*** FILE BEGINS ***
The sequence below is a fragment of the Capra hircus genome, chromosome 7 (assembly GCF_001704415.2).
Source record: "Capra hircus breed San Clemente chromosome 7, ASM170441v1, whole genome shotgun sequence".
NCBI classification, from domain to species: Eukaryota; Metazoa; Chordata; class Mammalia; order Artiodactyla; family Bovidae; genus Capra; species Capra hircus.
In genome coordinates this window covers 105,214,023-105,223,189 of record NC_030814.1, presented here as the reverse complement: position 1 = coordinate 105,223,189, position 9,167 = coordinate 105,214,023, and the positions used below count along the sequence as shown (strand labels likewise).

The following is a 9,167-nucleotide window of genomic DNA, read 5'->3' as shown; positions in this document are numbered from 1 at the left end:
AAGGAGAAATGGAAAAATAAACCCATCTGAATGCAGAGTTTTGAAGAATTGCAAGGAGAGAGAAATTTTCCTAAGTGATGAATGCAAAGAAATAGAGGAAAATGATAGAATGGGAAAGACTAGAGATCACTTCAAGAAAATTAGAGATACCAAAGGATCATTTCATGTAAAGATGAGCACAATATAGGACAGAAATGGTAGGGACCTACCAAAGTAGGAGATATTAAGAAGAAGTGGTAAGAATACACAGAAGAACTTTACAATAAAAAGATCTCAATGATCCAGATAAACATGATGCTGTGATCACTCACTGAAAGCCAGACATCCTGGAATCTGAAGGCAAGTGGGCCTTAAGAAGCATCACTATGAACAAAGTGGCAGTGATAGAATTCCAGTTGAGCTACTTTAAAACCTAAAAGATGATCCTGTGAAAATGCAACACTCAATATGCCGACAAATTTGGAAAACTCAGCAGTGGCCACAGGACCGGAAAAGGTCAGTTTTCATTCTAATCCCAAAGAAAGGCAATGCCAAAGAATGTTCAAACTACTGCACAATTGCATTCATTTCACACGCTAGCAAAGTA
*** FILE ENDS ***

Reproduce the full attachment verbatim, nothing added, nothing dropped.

The sequence below is a fragment of the Capra hircus genome, chromosome 7 (assembly GCF_001704415.2).
Source record: "Capra hircus breed San Clemente chromosome 7, ASM170441v1, whole genome shotgun sequence".
NCBI classification, from domain to species: Eukaryota; Metazoa; Chordata; class Mammalia; order Artiodactyla; family Bovidae; genus Capra; species Capra hircus.
In genome coordinates this window covers 105,214,023-105,223,189 of record NC_030814.1, presented here as the reverse complement: position 1 = coordinate 105,223,189, position 9,167 = coordinate 105,214,023, and the positions used below count along the sequence as shown (strand labels likewise).

The following is a 9,167-nucleotide window of genomic DNA, read 5'->3' as shown; positions in this document are numbered from 1 at the left end:
AAGGAGAAATGGAAAAATAAACCCATCTGAATGCAGAGTTTTGAAGAATTGCAAGGAGAGAGAAATTTTCCTAAGTGATGAATGCAAAGAAATAGAGGAAAATGATAGAATGGGAAAGACTAGAGATCACTTCAAGAAAATTAGAGATACCAAAGGATCATTTCATGTAAAGATGAGCACAATATAGGACAGAAATGGTAGGGACCTACCAAAGTAGGAGATATTAAGAAGAAGTGGTAAGAATACACAGAAGAACTTTACAATAAAAAGATCTCAATGATCCAGATAAACATGATGCTGTGATCACTCACTGAAAGCCAGACATCCTGGAATCTGAAGGCAAGTGGGCCTTAAGAAGCATCACTATGAACAAAGTGGCAGTGATAGAATTCCAGTTGAGCTACTTTAAAACCTAAAAGATGATCCTGTGAAAATGCAACACTCAATATGCCGACAAATTTGGAAAACTCAGCAGTGGCCACAGGACCGGAAAAGGTCAGTTTTCATTCTAATCCCAAAGAAAGGCAATGCCAAAGAATGTTCAAACTACTGCACAATTGCATTCATTTCACACGCTAGCAAAGTA